Getting away from housing (or, at least, from direct exposure to housing), we turn to the Producer Price Index. This is, of course, the change in costs incurred by producers. It isn't a direct measure of inflation - not the way that CPI or the GDP price index are - but manufacturing costs get passed along eventually. Producers want to make money, after all.
Anyway, January was a little disappointing. PPI for finished goods rose 0.8%, and "core" PPI for finished goods rose 0.3%. PPI for intermediate goods rose 1.7%, and PPI for crude goods rose 8.8%. For February, the Econoday-surveyed analysts are looking for improvement in the rate of change; they're calling for a 0.7% increase in PPI for finished goods and a 0.2% increase in "core" PPI for finished goods.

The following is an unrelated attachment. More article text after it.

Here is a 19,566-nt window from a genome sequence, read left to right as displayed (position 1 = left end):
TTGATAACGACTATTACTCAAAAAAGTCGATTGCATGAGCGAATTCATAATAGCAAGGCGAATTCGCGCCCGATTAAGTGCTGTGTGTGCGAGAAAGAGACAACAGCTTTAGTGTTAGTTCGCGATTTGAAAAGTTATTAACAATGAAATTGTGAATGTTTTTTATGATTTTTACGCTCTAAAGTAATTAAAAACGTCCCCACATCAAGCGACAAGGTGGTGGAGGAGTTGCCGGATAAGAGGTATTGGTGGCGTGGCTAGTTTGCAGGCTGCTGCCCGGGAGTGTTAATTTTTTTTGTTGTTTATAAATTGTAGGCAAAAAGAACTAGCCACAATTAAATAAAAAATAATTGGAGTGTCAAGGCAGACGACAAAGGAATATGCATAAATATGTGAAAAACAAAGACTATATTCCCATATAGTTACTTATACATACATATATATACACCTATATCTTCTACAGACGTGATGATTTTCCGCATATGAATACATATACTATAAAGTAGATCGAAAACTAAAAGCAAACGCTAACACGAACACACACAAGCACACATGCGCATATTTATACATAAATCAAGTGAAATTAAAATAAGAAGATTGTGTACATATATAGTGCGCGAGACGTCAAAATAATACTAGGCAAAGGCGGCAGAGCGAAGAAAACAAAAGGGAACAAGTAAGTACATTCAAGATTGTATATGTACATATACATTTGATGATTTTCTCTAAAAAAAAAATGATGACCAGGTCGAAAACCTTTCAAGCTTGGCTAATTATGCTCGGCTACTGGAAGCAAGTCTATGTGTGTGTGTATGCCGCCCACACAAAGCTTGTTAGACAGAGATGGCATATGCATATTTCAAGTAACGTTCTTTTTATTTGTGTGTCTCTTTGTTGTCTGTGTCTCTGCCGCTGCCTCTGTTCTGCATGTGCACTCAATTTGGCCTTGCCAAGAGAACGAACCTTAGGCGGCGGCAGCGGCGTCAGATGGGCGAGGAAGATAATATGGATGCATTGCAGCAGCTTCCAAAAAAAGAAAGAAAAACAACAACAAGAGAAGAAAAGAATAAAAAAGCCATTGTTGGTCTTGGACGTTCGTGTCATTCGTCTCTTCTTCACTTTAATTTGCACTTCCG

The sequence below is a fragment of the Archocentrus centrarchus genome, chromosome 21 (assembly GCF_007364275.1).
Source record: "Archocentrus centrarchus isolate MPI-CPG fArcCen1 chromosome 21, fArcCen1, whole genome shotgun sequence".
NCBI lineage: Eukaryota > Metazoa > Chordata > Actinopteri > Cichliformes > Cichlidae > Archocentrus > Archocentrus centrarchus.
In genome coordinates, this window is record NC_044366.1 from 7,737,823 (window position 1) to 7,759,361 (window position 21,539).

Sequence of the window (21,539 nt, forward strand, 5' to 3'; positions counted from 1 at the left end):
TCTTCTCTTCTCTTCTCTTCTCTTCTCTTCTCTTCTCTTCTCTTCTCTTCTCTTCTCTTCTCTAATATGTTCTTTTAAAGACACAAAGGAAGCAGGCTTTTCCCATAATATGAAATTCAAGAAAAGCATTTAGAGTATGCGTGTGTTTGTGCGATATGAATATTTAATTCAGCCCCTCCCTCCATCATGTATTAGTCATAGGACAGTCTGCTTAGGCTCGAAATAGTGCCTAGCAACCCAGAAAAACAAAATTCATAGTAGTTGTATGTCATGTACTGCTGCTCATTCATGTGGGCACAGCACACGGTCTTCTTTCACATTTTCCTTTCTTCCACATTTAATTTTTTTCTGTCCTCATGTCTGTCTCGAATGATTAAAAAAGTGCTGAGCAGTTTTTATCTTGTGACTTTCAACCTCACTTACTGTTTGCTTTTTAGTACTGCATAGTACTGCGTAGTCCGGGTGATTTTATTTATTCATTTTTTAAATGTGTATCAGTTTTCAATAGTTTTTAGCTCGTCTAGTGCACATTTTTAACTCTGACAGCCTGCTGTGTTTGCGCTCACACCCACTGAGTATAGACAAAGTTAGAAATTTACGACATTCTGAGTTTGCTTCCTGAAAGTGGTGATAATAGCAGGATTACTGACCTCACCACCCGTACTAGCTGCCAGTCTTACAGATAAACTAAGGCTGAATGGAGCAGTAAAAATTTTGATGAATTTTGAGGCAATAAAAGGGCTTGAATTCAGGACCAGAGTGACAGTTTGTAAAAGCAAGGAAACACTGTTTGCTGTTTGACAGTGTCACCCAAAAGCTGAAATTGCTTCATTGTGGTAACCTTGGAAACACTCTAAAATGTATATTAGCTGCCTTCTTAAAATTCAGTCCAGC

We go to the US Bureau of Labor Statistics for the actual report. PPI for finished goods substantially missed expectations, increasing 1.6% in February, with core PPI increasing 0.2%. PPI for finished food increased 3.9%, while PPI for finished energy increased 3.3%. PPI for intermediate goods increased 2.0%, and PPI for crude goods increased 3.4%.
 "Core", when dealing with any measure of inflation, currently means "stripped of energy and food costs". The rationale is that this removes volatility from the measure. Historically, though, what is and is not considered "core" has varied with what is and is not volatile. Ultimately, it's an accounting technique designed to make inflation look better on paper than it does on the bottom line.
 Finished food is the stuff you buy in the grocery store.
 Finished energy is things like residential electricity, home heating oil, and gasoline.